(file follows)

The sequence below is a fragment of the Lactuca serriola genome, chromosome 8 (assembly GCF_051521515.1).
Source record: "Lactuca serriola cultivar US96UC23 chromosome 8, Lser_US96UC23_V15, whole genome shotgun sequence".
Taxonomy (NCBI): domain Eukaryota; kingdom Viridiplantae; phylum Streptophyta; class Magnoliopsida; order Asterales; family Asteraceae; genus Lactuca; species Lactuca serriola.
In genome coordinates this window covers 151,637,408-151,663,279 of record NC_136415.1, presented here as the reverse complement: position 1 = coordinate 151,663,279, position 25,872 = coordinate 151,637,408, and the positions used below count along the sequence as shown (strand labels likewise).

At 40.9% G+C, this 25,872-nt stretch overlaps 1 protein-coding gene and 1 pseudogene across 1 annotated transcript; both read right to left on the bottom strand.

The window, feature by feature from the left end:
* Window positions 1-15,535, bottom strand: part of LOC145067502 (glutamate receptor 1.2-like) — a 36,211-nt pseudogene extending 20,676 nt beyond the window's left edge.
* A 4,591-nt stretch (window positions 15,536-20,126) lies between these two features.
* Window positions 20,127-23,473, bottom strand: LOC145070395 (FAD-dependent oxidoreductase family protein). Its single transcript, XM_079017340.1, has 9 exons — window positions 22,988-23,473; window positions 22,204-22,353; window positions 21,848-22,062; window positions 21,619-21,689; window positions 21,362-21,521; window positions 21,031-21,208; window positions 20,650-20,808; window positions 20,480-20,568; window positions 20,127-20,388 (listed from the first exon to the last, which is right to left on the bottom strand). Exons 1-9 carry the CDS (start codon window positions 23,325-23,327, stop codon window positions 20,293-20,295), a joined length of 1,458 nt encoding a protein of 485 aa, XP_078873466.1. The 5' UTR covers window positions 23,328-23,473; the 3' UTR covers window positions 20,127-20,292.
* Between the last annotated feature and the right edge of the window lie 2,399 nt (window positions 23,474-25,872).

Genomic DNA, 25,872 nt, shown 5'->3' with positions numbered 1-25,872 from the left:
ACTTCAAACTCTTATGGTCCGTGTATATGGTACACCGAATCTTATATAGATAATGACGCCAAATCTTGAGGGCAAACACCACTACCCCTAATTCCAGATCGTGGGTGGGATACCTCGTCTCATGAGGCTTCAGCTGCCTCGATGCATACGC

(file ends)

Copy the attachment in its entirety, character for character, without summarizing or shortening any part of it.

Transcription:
The sequence below is a fragment of the Lactuca serriola genome, chromosome 8 (assembly GCF_051521515.1).
Source record: "Lactuca serriola cultivar US96UC23 chromosome 8, Lser_US96UC23_V15, whole genome shotgun sequence".
Taxonomy (NCBI): domain Eukaryota; kingdom Viridiplantae; phylum Streptophyta; class Magnoliopsida; order Asterales; family Asteraceae; genus Lactuca; species Lactuca serriola.
In genome coordinates this window covers 151,637,408-151,663,279 of record NC_136415.1, presented here as the reverse complement: position 1 = coordinate 151,663,279, position 25,872 = coordinate 151,637,408, and the positions used below count along the sequence as shown (strand labels likewise).

At 40.9% G+C, this 25,872-nt stretch overlaps 1 protein-coding gene and 1 pseudogene across 1 annotated transcript; both read right to left on the bottom strand.

The window, feature by feature from the left end:
* Window positions 1-15,535, bottom strand: part of LOC145067502 (glutamate receptor 1.2-like) — a 36,211-nt pseudogene extending 20,676 nt beyond the window's left edge.
* A 4,591-nt stretch (window positions 15,536-20,126) lies between these two features.
* Window positions 20,127-23,473, bottom strand: LOC145070395 (FAD-dependent oxidoreductase family protein). Its single transcript, XM_079017340.1, has 9 exons — window positions 22,988-23,473; window positions 22,204-22,353; window positions 21,848-22,062; window positions 21,619-21,689; window positions 21,362-21,521; window positions 21,031-21,208; window positions 20,650-20,808; window positions 20,480-20,568; window positions 20,127-20,388 (listed from the first exon to the last, which is right to left on the bottom strand). Exons 1-9 carry the CDS (start codon window positions 23,325-23,327, stop codon window positions 20,293-20,295), a joined length of 1,458 nt encoding a protein of 485 aa, XP_078873466.1. The 5' UTR covers window positions 23,328-23,473; the 3' UTR covers window positions 20,127-20,292.
* Between the last annotated feature and the right edge of the window lie 2,399 nt (window positions 23,474-25,872).

Genomic DNA, 25,872 nt, shown 5'->3' with positions numbered 1-25,872 from the left:
ACTTCAAACTCTTATGGTCCGTGTATATGGTACACCGAATCTTATATAGATAATGACGCCAAATCTTGAGGGCAAACACCACTACCCCTAATTCCAGATCGTGGGTGGGATACCTCGTCTCATGAGGCTTCAGCTGCCTCGATGCATACGC